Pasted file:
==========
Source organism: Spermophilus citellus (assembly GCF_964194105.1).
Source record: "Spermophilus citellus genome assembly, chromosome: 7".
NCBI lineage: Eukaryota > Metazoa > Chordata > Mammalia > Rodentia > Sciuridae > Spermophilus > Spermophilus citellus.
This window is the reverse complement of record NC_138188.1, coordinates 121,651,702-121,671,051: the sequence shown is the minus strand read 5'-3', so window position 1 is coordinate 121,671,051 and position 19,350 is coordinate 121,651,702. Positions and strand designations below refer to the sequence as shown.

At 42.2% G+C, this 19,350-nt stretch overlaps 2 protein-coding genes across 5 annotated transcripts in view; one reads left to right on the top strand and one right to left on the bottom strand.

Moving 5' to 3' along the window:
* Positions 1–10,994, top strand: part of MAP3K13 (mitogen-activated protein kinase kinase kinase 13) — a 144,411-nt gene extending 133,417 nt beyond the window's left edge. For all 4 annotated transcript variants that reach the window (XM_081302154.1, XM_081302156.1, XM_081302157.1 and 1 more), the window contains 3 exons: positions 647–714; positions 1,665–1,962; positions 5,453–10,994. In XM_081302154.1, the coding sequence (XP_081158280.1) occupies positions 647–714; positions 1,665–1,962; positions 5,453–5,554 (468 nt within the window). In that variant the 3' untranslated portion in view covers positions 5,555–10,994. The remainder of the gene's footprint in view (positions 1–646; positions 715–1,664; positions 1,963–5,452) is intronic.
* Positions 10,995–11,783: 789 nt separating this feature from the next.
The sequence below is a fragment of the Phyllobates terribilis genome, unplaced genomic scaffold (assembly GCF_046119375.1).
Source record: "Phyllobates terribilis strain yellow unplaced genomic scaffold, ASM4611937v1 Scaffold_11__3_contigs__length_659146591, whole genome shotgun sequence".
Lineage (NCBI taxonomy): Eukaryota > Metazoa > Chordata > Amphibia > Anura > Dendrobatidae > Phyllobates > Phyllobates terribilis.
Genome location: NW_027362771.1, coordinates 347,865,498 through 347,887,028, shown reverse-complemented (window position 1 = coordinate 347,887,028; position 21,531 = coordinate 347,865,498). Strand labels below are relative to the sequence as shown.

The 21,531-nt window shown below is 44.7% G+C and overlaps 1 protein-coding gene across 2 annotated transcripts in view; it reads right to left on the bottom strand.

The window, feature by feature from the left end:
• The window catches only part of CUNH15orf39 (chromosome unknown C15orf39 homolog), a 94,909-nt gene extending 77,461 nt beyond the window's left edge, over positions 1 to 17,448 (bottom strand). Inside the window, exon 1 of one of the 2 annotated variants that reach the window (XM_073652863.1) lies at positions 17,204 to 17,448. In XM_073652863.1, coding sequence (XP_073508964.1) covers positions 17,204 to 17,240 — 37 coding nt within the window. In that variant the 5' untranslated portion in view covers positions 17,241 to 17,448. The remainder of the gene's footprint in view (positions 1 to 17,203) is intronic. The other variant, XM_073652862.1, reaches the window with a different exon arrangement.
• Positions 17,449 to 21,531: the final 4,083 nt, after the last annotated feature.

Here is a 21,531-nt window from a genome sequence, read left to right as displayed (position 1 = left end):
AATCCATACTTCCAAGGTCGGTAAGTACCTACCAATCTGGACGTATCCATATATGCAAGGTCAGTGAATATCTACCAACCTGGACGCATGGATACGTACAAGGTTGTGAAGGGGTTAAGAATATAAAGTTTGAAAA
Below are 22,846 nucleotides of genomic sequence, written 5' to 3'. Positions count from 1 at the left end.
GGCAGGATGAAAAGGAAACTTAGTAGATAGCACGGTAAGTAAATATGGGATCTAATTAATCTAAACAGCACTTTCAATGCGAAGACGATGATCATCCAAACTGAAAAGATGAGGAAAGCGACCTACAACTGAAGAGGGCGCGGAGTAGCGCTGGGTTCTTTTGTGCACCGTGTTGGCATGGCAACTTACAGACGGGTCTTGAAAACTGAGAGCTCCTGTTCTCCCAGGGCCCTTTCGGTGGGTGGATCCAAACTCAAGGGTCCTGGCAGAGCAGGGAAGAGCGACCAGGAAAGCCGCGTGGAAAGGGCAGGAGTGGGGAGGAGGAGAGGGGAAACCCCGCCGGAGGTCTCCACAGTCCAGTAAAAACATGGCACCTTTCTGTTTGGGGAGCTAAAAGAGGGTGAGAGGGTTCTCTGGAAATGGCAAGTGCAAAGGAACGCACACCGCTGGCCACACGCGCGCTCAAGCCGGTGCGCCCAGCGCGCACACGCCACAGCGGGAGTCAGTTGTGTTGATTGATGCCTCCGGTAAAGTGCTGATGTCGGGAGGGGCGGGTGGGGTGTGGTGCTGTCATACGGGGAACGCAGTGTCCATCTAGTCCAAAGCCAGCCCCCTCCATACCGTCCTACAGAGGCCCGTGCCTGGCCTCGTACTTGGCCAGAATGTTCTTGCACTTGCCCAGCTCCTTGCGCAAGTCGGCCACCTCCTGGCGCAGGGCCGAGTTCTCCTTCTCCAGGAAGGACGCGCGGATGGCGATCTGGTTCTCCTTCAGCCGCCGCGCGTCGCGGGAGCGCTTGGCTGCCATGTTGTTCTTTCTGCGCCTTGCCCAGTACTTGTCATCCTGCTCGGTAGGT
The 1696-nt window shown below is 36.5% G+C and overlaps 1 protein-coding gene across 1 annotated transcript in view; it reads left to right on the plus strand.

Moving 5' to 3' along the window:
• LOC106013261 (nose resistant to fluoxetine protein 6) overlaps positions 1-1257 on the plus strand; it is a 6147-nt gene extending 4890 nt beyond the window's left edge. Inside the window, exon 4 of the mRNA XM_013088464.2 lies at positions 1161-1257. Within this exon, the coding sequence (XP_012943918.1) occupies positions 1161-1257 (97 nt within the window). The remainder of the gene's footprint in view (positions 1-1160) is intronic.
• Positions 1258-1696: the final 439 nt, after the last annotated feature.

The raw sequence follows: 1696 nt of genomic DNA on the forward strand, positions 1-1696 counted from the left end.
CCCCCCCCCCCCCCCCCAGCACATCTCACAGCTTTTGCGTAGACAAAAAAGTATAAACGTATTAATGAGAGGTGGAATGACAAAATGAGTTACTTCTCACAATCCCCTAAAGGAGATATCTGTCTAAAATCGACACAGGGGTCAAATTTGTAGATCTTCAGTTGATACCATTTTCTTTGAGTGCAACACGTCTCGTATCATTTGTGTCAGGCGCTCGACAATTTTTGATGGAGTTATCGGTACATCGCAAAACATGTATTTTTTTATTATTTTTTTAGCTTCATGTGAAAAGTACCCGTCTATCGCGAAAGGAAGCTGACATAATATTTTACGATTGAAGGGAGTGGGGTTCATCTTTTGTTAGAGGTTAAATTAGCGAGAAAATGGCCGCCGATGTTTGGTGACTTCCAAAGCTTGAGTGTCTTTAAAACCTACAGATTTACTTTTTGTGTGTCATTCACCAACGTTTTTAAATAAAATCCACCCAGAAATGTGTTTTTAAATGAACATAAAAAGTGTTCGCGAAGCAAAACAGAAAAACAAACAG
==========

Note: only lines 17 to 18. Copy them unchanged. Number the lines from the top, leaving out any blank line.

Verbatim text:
Here is a 21,531-nt window from a genome sequence, read left to right as displayed (position 1 = left end):
AATCCATACTTCCAAGGTCGGTAAGTACCTACCAATCTGGACGTATCCATATATGCAAGGTCAGTGAATATCTACCAACCTGGACGCATGGATACGTACAAGGTTGTGAAGGGGTTAAGAATATAAAGTTTGAAAA